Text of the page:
Today marks the seventh day since Malaysia flight 370 went missing during a late night flight from Kuala Lumpur to Beijing. Now, after a week of searching, investigators suspect the plane’s disappearance may not have been an accident.
Here is what you need to know about the evidence contributing to these theories:
1. Plane Knowledge Is Needed to Turn Off Locators
Above you can watch flight 370 as it disappeared from the radar at around 1:30 a.m. early Saturday morning. The disappearance initially made investigators believe the plane crashed in the ocean at the location where the signal died. However, automatic data recorded via satellite from the engine suggests that the Boeing 777 flew for an additional five hours in the opposite direction after the “disappearance.”
If there was a legitimate technological catastrophe on the plane, it’s unlikely that it would continue to fly for so long. This leads some investigators to believe the tracking equipment was deliberately shut off.
2. The Plane Appears to Have Hit Navigation Waypoints
The plane did not fly straight in one direction after the sudden turn that took it off its intended course between Kuala Lumpur and Beijing. As you can see in the map above, it traveled back over Malaysia and then traveled northwest toward the Andaman islands.
Reuter’ exclusive report suggests that whoever was flying the playing was flying between designated navigation waypoints designating flight lanes. This means whoever was flying is likely an experienced or knowledgeable pilot.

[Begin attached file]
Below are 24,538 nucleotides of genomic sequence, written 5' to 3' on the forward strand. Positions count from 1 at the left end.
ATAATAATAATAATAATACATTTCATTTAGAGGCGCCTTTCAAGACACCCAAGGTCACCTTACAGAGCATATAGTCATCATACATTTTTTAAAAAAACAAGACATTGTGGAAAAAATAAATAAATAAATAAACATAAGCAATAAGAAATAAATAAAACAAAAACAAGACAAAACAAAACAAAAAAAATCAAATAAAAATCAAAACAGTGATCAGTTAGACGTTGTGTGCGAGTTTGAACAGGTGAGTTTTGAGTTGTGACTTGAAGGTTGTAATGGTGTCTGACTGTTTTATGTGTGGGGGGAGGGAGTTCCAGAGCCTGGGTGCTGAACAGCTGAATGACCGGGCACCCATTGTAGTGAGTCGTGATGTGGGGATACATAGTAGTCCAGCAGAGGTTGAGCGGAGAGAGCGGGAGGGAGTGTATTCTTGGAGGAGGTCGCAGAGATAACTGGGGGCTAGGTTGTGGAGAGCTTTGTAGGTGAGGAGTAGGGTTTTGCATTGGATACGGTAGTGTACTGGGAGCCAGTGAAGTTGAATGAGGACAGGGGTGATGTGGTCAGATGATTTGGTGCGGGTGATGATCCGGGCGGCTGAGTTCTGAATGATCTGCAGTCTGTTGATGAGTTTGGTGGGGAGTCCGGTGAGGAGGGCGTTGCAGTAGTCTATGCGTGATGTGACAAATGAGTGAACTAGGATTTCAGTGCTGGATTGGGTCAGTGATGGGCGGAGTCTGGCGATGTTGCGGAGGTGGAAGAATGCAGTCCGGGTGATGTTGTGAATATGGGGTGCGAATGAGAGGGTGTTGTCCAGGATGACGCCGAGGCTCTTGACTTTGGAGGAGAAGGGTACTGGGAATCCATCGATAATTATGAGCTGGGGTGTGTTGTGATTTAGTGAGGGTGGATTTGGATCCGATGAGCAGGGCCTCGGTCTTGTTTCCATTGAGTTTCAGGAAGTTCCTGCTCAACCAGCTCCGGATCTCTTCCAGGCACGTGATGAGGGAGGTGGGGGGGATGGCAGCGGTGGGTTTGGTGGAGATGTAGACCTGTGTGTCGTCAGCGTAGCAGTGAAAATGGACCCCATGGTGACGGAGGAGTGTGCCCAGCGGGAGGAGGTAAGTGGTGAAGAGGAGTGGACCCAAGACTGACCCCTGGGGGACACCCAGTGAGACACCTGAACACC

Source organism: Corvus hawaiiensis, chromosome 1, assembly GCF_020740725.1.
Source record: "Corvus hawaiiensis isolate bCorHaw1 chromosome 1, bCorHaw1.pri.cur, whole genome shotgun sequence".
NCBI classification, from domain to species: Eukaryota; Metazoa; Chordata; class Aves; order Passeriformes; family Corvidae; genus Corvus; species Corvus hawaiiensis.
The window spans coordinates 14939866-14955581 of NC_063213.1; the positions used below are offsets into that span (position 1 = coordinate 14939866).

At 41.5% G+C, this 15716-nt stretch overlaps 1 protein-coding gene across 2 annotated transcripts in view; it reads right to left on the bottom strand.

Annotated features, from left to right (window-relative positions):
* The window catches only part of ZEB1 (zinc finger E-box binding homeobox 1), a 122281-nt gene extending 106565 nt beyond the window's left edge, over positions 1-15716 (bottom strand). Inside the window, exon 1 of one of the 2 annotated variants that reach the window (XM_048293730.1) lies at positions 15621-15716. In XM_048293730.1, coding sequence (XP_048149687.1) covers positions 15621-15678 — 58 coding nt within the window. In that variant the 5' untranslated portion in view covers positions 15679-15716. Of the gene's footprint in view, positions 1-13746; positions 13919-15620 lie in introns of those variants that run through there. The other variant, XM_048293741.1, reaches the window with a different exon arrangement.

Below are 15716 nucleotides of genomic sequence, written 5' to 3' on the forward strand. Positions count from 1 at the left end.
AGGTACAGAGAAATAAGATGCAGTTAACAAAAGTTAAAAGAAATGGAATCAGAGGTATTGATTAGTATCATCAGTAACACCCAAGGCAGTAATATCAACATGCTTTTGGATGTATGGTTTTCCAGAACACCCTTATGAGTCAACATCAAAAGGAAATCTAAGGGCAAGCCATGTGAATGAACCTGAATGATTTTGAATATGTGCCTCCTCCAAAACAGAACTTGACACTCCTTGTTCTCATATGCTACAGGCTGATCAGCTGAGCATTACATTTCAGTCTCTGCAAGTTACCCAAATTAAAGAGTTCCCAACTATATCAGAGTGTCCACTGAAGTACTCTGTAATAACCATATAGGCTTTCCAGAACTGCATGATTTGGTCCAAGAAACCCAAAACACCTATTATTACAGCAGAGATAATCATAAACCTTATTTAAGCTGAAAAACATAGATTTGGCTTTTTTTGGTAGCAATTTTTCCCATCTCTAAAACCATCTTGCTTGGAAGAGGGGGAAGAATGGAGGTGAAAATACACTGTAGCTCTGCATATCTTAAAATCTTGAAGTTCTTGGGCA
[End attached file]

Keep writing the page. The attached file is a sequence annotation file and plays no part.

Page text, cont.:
3. The Earthquake Is Not Related
When news emerged that Chinese researchers had recorded a seismic “seafloor event” around Malaysia, investigators began weighing the possibility that it was somehow involved with the disappearance of flight 370 — a violent crash. However, the U.S. Geological Survey told CNN that it was most likely a naturally occurring 2.7-magnitude earthquake, a common even in this region.
4. Malaysian Authorities Are Finally Considering Foul Play
After a week of searching the South China Sea, Malaysian officials are finally ready to consider the possibility that the plane’s disappearance was not an accident. A Malaysian police official told Reuters today, “What we can say is we are looking at sabotage, with hijack still on the cards.”
Meanwhile, the international search efforts that scoured the South China Sea and the Strait of Malacca, are slowly transitioning toward searching the Andaman Sea and the Indian Ocean.
5. The Area Has Pirates
The waters around Malaysia have had a considerable pirate presence for centuries and they’ve been making headlines as recently as late 2013.
In November 2013, 10 armed pirates boarded an oil tanker in the Strait of Malacca, one of the search locations for the missing plane. Bloomberg reports that the number of piracy attacks are on the rise in the area around Indonesia.